It’s a distressingly familiar sensation. We find ourselves sitting in a meeting, filling out a form, or prepping for a presentation and we ask ourselves, “Why am I doing this? What’s the value here? Who thought this was a good use of my time? There has to be a better way.”
The irony is that most of these situations started with a good idea: a new meeting to ensure coordination, a new process to improve communication, new software to capture and record vital information, a new training program to establish shared understanding. New requirements start out strong: people understand the intention of the new paperwork, team review or orientation session so they’re willing to put up with the extra work.
But inevitably, new processes lose momentum: the reason behind the extra work is forgotten and complaints arise. Do we really need to do this? Isn’t there a better way?
The organization usually responds in one of three ways:
- Compliance. Folks at the “top” see value in the process, so in order to ensure it is followed, they measure compliance. The focus shifts away from the intention of the process and towards demonstrating that the process has been followed. Take this path often enough and team-members get the message: what matters here is the paperwork; check all the boxes and the bosses will be happy.
- Optionality. Folks at the “top” are sympathetic to the complaints, so they stop forcing the issue. They look the other way or duck tough conversations about rules and processes. Do this too often and word spreads: some things matter here, and others don’t – it all depends on what your boss wants.
- Flavor-of-the-month. Folks at the “top” are committed to improving, so they convene a group of smart people to come up with a new good idea to address the complaints. And the cycle begins anew: a new meeting is scheduled, a process is revised, software is purchased and a training program is launched. Do this often enough and people begin to get it: what matters here are initiatives and programs and whatever ideas the bosses come up with each month.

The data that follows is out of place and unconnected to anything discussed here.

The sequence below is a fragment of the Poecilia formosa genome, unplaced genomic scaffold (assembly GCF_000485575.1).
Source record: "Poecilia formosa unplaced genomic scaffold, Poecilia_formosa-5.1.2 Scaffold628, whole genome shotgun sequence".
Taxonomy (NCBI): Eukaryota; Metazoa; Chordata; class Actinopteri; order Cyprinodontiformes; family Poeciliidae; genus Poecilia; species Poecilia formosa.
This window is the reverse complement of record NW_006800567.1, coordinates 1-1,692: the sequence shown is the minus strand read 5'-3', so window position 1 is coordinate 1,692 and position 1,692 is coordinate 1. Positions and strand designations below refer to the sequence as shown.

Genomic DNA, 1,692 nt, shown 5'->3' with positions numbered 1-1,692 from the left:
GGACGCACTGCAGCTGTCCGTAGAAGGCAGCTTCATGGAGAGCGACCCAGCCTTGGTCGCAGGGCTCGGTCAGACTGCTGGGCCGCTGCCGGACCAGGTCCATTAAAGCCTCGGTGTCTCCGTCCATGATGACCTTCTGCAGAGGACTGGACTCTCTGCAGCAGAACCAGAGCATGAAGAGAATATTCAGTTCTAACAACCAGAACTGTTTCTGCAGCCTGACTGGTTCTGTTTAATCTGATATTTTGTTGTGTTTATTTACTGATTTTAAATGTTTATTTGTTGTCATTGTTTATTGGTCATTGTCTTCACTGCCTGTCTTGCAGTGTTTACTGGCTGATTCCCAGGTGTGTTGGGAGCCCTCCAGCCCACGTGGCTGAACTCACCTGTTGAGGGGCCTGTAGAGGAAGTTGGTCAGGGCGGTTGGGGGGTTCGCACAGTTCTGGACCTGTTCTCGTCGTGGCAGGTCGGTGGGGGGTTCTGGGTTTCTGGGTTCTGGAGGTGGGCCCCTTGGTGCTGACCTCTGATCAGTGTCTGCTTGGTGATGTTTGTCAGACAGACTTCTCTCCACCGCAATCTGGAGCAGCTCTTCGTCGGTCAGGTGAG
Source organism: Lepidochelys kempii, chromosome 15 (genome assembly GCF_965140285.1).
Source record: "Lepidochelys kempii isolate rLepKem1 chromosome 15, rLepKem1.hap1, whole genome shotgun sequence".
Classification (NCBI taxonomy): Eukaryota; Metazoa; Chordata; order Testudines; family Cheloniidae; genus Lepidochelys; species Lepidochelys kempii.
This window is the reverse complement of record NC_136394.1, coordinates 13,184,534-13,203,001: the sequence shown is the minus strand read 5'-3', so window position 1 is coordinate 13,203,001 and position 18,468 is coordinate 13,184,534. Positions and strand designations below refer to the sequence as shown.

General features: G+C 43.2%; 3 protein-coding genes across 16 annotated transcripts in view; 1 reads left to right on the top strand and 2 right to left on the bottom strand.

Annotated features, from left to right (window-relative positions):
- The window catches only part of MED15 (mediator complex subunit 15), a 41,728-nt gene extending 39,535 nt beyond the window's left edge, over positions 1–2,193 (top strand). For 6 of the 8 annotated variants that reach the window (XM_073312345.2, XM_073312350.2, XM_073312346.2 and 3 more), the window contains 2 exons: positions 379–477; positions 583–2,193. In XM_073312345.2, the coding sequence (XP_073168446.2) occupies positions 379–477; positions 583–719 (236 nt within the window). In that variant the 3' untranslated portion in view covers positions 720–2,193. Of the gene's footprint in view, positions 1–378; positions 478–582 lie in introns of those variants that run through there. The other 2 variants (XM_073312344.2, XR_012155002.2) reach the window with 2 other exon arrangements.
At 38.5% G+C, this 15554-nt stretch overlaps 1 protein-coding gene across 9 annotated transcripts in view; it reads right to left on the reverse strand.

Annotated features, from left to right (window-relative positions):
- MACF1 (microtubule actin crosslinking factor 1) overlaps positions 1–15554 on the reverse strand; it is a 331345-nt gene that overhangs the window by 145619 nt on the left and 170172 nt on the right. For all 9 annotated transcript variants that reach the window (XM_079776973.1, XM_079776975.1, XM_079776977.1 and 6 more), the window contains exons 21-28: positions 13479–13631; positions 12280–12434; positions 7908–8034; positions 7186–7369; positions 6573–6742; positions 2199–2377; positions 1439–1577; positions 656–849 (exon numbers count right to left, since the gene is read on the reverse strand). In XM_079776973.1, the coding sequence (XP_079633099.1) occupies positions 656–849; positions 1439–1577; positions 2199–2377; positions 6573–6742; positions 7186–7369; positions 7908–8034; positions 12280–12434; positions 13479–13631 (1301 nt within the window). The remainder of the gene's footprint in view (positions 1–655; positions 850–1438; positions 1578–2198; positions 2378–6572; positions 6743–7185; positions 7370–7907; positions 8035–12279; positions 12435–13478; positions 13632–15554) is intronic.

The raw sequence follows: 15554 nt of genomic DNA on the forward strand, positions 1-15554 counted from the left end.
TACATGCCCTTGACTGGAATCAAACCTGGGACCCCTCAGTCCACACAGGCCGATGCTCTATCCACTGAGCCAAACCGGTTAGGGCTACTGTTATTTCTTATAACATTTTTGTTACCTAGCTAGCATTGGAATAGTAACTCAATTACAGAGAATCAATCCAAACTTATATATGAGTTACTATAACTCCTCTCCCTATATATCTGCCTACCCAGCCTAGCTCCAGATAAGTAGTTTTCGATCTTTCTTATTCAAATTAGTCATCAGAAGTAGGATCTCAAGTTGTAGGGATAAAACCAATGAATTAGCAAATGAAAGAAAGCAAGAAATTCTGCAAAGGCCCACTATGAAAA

This may be a cynical take on management and bureaucracy, but think about your own organization: think about the “rituals” your people follow each day, week, month and quarter. How often are folks going through the motions, pencil-whipping forms, deciding which rules to follow and chasing a silver-bullet system improvement?
The answer involves two vital, yet subtle forms of leadership:
- Clarity of intention. It’s not enough for management to focus on desired results and necessary actions – leadership must also ensure team-members understand why these results and actions matter. Most companies have a mission or vision statement – the same clarity of intention is needed throughout the organization. The most effective leaders don’t talk about what to do and how to do it… they talk about why! They clarify and communicate the intention of meetings, processes, systems and programs.
- Engagement of People. It’s tempting to view organizations like machines – collections of processes we can adjust and redesign. But work occurs through people not processes. Improvement begins with engaging people – asking them for their needs, for their ideas and their support.
The next time you find yourself asking, “Why are we doing this?” or the next time someone on your team says, “Isn’t there a better way?” pause for a moment and consider intention. What was the good idea that led to this requirement; what was the problem this was intended to solve? And then think about engagement. What conversation can we have to help people understand why this matters and is worth doing well?
People, more than processes, hold the solutions to our most perplexing organizational issues. Before we chase a new idea, lets engage our people in a conversation about why.
Interested in learning more? Ready to overcome compliance, optionality and flavor-of-the-month in your organization? We’re ready to help.
About the author: Andy Erickson is a founder and principal consultant at Humanus Solutions, a consulting firm specializing in people-centric leadership. He can be reached at firstname.lastname@example.org